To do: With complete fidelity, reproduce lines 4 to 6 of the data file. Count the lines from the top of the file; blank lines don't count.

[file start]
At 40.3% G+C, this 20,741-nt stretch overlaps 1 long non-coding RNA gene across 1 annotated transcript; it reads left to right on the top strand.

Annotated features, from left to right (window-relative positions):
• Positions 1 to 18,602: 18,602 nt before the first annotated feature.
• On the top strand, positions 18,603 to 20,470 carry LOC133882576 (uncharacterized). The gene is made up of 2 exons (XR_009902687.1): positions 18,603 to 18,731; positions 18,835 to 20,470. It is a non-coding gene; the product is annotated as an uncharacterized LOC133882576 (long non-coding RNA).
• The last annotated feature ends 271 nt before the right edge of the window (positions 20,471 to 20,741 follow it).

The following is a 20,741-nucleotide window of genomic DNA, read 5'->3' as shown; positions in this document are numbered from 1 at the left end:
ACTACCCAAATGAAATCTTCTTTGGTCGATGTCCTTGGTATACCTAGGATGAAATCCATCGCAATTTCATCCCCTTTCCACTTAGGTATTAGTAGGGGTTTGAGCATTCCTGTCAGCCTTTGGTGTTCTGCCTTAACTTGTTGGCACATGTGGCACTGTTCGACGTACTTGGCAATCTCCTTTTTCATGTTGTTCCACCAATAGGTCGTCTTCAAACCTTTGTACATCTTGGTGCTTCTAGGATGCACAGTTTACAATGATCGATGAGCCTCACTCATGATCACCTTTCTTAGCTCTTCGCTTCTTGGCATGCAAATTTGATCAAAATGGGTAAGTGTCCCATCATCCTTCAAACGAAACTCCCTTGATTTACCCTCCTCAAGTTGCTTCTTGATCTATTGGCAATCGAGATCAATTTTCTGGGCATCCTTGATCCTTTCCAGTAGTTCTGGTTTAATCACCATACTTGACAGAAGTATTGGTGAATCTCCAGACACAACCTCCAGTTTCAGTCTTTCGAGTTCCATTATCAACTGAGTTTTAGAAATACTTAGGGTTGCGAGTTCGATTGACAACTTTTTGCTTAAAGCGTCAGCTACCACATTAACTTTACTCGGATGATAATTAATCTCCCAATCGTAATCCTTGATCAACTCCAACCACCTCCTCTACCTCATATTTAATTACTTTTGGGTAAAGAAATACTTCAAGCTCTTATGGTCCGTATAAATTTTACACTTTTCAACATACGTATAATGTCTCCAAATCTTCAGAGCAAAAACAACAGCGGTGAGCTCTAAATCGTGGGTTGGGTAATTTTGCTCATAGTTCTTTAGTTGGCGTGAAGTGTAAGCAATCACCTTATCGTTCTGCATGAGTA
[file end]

• On the top strand, positions 18,603 to 20,470 carry LOC133882576 (uncharacterized). The gene is made up of 2 exons (XR_009902687.1): positions 18,603 to 18,731; positions 18,835 to 20,470. It is a non-coding gene; the product is annotated as an uncharacterized LOC133882576 (long non-coding RNA).
• The last annotated feature ends 271 nt before the right edge of the window (positions 20,471 to 20,741 follow it).

The following is a 20,741-nucleotide window of genomic DNA, read 5'->3' as shown; positions in this document are numbered from 1 at the left end: